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Celestial ‘wonders’ set to occur in December

Celestial ‘wonders’ set to occur in December Celestial ‘wonders’ set to occur in December

As the “Third Rock” completes another orbit of the sun, December brings several celestial wonders for earthlings. Planets Saturn, Jupiter and Mars adorn the evening skies, one of the best annual meteor showers peaks and the seasons change.

“The Red Planet, Mars, is our star performer this month,” said astronomer Mark Steven Williams. “Every 26 months Mars reaches opposition in our skies. Opposition is defined as ‘the moment a solar system body has a celestial longitude differing from that of the sun by 180 degrees.’

“In other words, the planet is opposite our star, rising at sunset and setting at dawn,” he said. “This generally applies to the solar system’s ‘superior’ planets, which are beyond Earth’s orbit.”

This time around, Mars reaches opposition on Dec. 8. This evening (Wednesday) the full moon will pass in front of Mars in a rare, remarkable “occultation” that will be observable across much of North America and Europe, Williams said.

“Here in Southern Indiana, Mars will disappear behind Luna from approximately 10:20 to 10:45 p.m. EST,” he said. “The Red Planet’s disappearance will happen earlier at locations to the west and hours later in Europe.”

Six nights later, Dec. 13, the Geminid meteor shower will peak.

“The Geminids is the most prolific shower of the year with more than 100 meteors per hour under dark skies,” Williams said. “Unfortunately, the 70% illuminated waning gibbous moon will rise about 9:30 p.m. the 13th and brighten the sky. Meteor activity will still be good the 14th, and Luna will rise an hour later. Go out at dusk either evening.”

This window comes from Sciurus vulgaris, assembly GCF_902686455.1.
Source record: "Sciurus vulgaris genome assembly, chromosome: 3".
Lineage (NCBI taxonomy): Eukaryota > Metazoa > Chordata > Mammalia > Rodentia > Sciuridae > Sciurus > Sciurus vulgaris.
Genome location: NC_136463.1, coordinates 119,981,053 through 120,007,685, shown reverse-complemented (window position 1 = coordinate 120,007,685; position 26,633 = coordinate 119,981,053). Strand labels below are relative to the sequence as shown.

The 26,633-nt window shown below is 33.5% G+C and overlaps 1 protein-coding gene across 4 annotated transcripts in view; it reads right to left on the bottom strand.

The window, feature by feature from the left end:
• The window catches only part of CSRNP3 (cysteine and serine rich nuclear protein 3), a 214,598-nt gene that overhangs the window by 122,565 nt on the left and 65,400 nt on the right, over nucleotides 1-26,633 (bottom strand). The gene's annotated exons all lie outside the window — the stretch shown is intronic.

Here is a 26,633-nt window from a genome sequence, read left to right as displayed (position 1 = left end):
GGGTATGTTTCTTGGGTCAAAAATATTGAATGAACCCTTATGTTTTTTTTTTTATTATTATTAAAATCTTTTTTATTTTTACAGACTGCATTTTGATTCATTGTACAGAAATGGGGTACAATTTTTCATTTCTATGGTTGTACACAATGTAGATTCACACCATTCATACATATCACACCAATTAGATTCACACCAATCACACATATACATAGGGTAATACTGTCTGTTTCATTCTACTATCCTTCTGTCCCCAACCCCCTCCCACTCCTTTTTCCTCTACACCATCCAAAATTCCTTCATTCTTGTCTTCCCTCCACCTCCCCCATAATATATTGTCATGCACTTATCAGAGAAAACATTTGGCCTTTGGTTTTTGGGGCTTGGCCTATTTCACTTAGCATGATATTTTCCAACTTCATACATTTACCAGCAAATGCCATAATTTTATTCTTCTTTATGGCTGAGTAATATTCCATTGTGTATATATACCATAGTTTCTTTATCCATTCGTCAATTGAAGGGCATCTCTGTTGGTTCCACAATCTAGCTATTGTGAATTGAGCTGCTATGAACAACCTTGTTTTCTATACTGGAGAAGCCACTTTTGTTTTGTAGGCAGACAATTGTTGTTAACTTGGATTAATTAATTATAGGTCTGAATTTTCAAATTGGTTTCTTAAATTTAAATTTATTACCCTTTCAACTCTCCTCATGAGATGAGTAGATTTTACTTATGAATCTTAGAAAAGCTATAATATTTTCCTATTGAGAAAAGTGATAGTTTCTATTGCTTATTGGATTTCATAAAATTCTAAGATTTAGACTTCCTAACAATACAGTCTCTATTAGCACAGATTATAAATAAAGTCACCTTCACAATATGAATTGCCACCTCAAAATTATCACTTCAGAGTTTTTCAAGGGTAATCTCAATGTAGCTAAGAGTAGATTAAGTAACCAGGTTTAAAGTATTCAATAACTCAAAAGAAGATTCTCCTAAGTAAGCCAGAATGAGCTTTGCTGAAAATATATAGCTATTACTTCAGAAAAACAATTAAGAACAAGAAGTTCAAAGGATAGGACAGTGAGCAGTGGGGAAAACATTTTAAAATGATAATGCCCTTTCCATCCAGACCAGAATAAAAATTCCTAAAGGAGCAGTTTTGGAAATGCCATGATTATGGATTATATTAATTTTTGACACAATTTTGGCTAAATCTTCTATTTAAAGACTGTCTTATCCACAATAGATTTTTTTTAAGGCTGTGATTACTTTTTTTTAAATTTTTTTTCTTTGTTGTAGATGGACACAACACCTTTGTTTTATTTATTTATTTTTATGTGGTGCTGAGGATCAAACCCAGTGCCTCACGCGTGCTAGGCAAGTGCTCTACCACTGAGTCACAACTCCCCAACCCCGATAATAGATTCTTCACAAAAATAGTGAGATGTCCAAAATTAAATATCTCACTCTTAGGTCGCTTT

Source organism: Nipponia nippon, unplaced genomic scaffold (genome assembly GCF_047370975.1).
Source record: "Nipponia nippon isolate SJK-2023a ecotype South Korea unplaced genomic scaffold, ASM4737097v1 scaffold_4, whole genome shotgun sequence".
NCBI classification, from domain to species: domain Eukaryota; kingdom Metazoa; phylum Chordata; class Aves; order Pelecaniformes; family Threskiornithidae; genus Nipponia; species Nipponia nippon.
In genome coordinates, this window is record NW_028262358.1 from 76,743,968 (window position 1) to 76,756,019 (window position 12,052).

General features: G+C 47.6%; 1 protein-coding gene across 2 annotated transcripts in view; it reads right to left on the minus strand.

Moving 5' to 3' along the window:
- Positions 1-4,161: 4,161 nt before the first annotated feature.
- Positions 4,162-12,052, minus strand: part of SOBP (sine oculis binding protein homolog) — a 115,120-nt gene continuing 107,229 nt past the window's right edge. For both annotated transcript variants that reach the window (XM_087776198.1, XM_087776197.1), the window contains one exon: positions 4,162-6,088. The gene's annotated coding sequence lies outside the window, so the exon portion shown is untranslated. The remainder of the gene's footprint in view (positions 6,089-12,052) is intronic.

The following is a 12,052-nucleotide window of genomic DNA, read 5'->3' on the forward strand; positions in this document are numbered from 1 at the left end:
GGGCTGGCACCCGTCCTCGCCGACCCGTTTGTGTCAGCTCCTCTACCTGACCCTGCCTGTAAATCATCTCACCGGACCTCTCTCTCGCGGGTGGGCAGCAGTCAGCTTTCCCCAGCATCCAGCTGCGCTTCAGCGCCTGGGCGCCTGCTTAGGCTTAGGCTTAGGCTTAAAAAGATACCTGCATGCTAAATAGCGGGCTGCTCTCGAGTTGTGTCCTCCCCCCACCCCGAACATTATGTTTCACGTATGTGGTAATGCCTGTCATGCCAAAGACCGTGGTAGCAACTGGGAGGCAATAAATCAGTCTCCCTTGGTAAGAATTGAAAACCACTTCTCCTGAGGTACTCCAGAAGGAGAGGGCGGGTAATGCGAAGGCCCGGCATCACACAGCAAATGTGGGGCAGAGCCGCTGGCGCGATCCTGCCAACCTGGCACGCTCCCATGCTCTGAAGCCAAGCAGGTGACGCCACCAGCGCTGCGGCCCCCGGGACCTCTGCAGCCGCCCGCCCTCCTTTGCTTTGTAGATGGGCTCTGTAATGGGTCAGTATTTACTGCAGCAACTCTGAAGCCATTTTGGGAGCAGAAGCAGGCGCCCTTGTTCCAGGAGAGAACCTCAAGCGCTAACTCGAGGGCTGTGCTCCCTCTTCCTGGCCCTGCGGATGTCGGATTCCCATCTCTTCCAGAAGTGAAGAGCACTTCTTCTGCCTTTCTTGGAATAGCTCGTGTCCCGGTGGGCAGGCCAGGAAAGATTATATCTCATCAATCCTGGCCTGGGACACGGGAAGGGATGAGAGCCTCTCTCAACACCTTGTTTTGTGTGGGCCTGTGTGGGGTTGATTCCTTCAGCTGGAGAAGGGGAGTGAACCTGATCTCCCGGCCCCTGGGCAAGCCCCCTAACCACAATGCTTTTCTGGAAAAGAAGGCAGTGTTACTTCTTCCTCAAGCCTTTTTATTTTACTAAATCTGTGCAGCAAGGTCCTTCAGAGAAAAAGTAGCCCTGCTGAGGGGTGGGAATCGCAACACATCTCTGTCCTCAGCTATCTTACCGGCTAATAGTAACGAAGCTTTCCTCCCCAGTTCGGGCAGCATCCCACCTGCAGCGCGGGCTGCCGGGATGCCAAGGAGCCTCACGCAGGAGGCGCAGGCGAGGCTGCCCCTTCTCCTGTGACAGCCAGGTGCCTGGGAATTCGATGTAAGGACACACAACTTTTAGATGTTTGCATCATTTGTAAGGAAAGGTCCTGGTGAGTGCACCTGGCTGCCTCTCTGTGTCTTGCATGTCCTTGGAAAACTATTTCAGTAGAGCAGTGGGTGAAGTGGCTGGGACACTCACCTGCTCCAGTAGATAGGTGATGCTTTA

Winter will begin in the Northern Hemisphere at 4:48 p.m. on Wednesday, Dec. 21, the winter solstice. The 21st is the longest night of the year with 14 hours and 57 minutes of darkness.

“Interestingly, earliest sunsets, 5:23 p.m., are Nov. 30 to Dec. 13 and latest sunrise, 8 a.m., the first 10 days of January locally,” Williams noted.

Williams added, “To make this evening (Dec. 7) even more spectacular, the International Space Station will make a six-minute visible pass overhead at 6:05 p.m. The ISS will pass northwest to southeast peaking nearly overhead at 6:08 p.m.”

Weather is the greatest concern regarding the Mars occultation and Geminids. Visit the StarGeezer Astronomy Facebook page for more information about the occultation, meteor shower and updated clear sky forecasts or send an email to [email protected] with questions.

“The Mars occultation is a very rare event that happens about once every 14 years,” Williams said. “Bundle up, go out and enjoy Mars’ disappearing act and these celestial delights above the glow of Christmas lights.”

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